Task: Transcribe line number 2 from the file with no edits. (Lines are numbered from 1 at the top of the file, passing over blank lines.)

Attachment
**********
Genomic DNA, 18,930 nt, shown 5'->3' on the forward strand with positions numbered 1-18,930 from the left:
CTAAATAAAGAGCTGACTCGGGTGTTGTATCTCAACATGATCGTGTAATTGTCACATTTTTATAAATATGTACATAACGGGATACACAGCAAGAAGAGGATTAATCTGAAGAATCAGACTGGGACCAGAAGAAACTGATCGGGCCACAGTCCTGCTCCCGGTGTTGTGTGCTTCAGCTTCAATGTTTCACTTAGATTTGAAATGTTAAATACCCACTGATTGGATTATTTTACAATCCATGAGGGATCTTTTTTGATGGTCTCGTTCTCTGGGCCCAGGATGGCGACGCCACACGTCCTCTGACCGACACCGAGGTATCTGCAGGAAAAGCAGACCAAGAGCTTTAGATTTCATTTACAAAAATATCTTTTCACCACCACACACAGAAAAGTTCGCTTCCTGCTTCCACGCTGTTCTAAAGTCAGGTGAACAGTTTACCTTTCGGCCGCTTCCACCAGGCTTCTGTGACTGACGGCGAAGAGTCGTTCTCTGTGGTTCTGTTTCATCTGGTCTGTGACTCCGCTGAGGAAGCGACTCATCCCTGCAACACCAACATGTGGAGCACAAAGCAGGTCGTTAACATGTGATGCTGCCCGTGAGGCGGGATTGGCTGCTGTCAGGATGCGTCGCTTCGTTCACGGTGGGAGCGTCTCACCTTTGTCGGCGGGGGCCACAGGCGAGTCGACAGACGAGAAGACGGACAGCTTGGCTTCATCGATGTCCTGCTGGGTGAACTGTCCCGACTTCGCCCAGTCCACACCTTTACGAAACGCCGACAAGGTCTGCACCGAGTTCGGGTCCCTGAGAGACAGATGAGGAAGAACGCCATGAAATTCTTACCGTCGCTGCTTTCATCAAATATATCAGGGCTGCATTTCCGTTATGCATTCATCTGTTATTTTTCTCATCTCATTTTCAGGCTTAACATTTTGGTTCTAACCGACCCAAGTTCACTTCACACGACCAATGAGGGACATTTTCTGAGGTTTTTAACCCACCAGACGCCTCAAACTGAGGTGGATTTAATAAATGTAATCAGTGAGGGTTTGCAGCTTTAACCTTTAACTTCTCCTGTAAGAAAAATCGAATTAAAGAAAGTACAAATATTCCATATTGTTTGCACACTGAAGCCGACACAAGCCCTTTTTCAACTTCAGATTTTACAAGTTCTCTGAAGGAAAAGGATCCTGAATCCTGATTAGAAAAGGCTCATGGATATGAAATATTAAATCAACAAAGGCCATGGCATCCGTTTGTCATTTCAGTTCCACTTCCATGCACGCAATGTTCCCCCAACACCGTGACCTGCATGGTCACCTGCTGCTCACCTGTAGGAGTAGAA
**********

CTAAATAAAGAGCTGACTCGGGTGTTGTATCTCAACATGATCGTGTAATTGTCACATTTTTATAAATATGTACATAACGGGATACACAGCAAGAAGAGGATTAATCTGAAGAATCAGACTGGGACCAGAAGAAACTGATCGGGCCACAGTCCTGCTCCCGGTGTTGTGTGCTTCAGCTTCAATGTTTCACTTAGATTTGAAATGTTAAATACCCACTGATTGGATTATTTTACAATCCATGAGGGATCTTTTTTGATGGTCTCGTTCTCTGGGCCCAGGATGGCGACGCCACACGTCCTCTGACCGACACCGAGGTATCTGCAGGAAAAGCAGACCAAGAGCTTTAGATTTCATTTACAAAAATATCTTTTCACCACCACACACAGAAAAGTTCGCTTCCTGCTTCCACGCTGTTCTAAAGTCAGGTGAACAGTTTACCTTTCGGCCGCTTCCACCAGGCTTCTGTGACTGACGGCGAAGAGTCGTTCTCTGTGGTTCTGTTTCATCTGGTCTGTGACTCCGCTGAGGAAGCGACTCATCCCTGCAACACCAACATGTGGAGCACAAAGCAGGTCGTTAACATGTGATGCTGCCCGTGAGGCGGGATTGGCTGCTGTCAGGATGCGTCGCTTCGTTCACGGTGGGAGCGTCTCACCTTTGTCGGCGGGGGCCACAGGCGAGTCGACAGACGAGAAGACGGACAGCTTGGCTTCATCGATGTCCTGCTGGGTGAACTGTCCCGACTTCGCCCAGTCCACACCTTTACGAAACGCCGACAAGGTCTGCACCGAGTTCGGGTCCCTGAGAGACAGATGAGGAAGAACGCCATGAAATTCTTACCGTCGCTGCTTTCATCAAATATATCAGGGCTGCATTTCCGTTATGCATTCATCTGTTATTTTTCTCATCTCATTTTCAGGCTTAACATTTTGGTTCTAACCGACCCAAGTTCACTTCACACGACCAATGAGGGACATTTTCTGAGGTTTTTAACCCACCAGACGCCTCAAACTGAGGTGGATTTAATAAATGTAATCAGTGAGGGTTTGCAGCTTTAACCTTTAACTTCTCCTGTAAGAAAAATCGAATTAAAGAAAGTACAAATATTCCATATTGTTTGCACACTGAAGCCGACACAAGCCCTTTTTCAACTTCAGATTTTACAAGTTCTCTGAAGGAAAAGGATCCTGAATCCTGATTAGAAAAGGCTCATGGATATGAAATATTAAATCAACAAAGGCCATGGCATCCGTTTGTCATTTCAGTTCCACTTCCATGCACGCAATGTTCCCCCAACACCGTGACCTGCATGGTCACCTGCTGCTCACCTGTAGGAGTAGAA